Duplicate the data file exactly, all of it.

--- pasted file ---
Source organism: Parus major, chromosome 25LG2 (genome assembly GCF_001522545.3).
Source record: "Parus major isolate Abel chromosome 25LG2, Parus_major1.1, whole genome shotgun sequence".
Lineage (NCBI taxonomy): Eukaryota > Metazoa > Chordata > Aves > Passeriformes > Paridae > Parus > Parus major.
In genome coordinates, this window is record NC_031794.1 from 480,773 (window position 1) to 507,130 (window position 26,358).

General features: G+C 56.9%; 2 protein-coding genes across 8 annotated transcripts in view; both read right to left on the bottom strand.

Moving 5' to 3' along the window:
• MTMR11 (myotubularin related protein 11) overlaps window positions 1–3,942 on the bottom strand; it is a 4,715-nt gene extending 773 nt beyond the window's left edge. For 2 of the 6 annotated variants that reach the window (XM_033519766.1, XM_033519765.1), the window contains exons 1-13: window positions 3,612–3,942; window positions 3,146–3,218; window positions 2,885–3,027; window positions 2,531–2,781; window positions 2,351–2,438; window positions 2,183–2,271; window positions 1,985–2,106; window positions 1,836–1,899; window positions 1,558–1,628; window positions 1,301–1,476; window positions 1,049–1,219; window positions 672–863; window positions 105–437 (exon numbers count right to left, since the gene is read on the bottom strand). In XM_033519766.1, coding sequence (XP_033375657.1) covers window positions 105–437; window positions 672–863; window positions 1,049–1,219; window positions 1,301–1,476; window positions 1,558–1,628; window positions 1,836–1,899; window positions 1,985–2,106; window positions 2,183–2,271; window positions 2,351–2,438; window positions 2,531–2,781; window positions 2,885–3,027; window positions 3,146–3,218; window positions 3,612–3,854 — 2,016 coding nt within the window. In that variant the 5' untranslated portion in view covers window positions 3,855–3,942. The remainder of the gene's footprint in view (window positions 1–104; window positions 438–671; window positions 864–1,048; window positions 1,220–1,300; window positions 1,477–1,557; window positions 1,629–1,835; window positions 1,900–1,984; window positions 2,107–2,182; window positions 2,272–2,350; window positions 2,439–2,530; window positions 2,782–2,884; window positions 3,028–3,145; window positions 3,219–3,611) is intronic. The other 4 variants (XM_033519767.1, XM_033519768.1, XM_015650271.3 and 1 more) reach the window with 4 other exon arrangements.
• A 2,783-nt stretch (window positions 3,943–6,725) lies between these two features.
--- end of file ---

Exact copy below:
Source organism: Parus major, chromosome 25LG2 (genome assembly GCF_001522545.3).
Source record: "Parus major isolate Abel chromosome 25LG2, Parus_major1.1, whole genome shotgun sequence".
Lineage (NCBI taxonomy): Eukaryota > Metazoa > Chordata > Aves > Passeriformes > Paridae > Parus > Parus major.
In genome coordinates, this window is record NC_031794.1 from 480,773 (window position 1) to 507,130 (window position 26,358).

General features: G+C 56.9%; 2 protein-coding genes across 8 annotated transcripts in view; both read right to left on the bottom strand.

Moving 5' to 3' along the window:
• MTMR11 (myotubularin related protein 11) overlaps window positions 1–3,942 on the bottom strand; it is a 4,715-nt gene extending 773 nt beyond the window's left edge. For 2 of the 6 annotated variants that reach the window (XM_033519766.1, XM_033519765.1), the window contains exons 1-13: window positions 3,612–3,942; window positions 3,146–3,218; window positions 2,885–3,027; window positions 2,531–2,781; window positions 2,351–2,438; window positions 2,183–2,271; window positions 1,985–2,106; window positions 1,836–1,899; window positions 1,558–1,628; window positions 1,301–1,476; window positions 1,049–1,219; window positions 672–863; window positions 105–437 (exon numbers count right to left, since the gene is read on the bottom strand). In XM_033519766.1, coding sequence (XP_033375657.1) covers window positions 105–437; window positions 672–863; window positions 1,049–1,219; window positions 1,301–1,476; window positions 1,558–1,628; window positions 1,836–1,899; window positions 1,985–2,106; window positions 2,183–2,271; window positions 2,351–2,438; window positions 2,531–2,781; window positions 2,885–3,027; window positions 3,146–3,218; window positions 3,612–3,854 — 2,016 coding nt within the window. In that variant the 5' untranslated portion in view covers window positions 3,855–3,942. The remainder of the gene's footprint in view (window positions 1–104; window positions 438–671; window positions 864–1,048; window positions 1,220–1,300; window positions 1,477–1,557; window positions 1,629–1,835; window positions 1,900–1,984; window positions 2,107–2,182; window positions 2,272–2,350; window positions 2,439–2,530; window positions 2,782–2,884; window positions 3,028–3,145; window positions 3,219–3,611) is intronic. The other 4 variants (XM_033519767.1, XM_033519768.1, XM_015650271.3 and 1 more) reach the window with 4 other exon arrangements.
• A 2,783-nt stretch (window positions 3,943–6,725) lies between these two features.